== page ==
Carolyn Manns says
When you say ‘whey’ as a fermenting agent…do you mean whey as in cheese by-product?
frances Van den Bergh says
Hi Carolyn, when I refer to Whey it is from my Kefir Milk that I make. The grains separate from the milk and there is this yellow liquid, normally, at the bottom of the bottle with the white grains that look like cream cheese at the top. I just stir the whey and grains up and leave it till it is tart and sour enough for me. This is normally 2 to 3 days then I drink my Kefir Milk or make smoothies with bananas and blue berries. A while back I strained my Kefir milk and the Whey came out pure “gold” and the milk remained on the cloth that I used to strain it through. Scraping the milk off the cloth gave me soft cream cheese. Delicious! Some recipes I have, call for Whey as a starter and then I have Whey available.
Frances from Sunny South Africa
I appreciate you explaining the benefits of jalapenos and your experience as a child! I also remember (vaguely) pickled jalapenos always being a staple of our refrigerator – used liberally at breakfast, lunch and dinner. I love that you linked to Bubbie’s liquid! I love Bubbie’s pickles and they are pretty much the only pickles I buy if I do buy them without making them myself. Time to pickle some jalapenos myself instead of buying them now too! Thanks again for your article, your pictures are also stunning!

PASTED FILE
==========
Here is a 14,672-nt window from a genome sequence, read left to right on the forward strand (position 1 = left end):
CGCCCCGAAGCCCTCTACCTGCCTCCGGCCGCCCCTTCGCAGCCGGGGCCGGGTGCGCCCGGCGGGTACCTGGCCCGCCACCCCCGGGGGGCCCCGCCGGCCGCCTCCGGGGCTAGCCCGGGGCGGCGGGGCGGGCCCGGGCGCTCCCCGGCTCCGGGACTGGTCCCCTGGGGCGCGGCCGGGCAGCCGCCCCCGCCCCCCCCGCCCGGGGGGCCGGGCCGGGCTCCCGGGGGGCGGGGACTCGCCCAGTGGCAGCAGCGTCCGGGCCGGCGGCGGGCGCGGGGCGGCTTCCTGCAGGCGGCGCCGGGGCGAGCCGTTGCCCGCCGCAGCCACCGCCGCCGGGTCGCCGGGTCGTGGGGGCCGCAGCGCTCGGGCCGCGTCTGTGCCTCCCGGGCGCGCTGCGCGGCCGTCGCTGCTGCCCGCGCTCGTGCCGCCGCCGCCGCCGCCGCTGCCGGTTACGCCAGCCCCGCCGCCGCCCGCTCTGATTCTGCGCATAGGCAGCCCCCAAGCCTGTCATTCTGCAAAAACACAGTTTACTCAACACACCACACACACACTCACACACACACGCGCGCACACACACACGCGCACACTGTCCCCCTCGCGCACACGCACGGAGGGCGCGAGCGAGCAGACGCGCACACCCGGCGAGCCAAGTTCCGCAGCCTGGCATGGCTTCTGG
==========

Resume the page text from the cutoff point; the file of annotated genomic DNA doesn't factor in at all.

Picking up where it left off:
Lindsey, when you say cap the jar do you mean with a canning jar lid and ring or a coffee filter and rubber band?
Can I leave the starter culture out of this recipe?
Charles Blazina says
My jalapeno slices came out soft and mushy. Any comments would help. Thanks, Chuck
Richard Schuster says
I’ve made these and they are not crisp, unlike my fermented cucumber pickles. When I put chili pepper slices in a salt and vinegar solution, they tend to come out firmer, but it’s a different style of pickle.
Jay Kaiser says
This amount of salt works out to a very weak brine and I’m hesitant to make them following the recipe.
It’s a very weak brine.
2 tsp salt per 1 quart water works out to less than 0.75%.
Are you sure of this amount of salt per quart?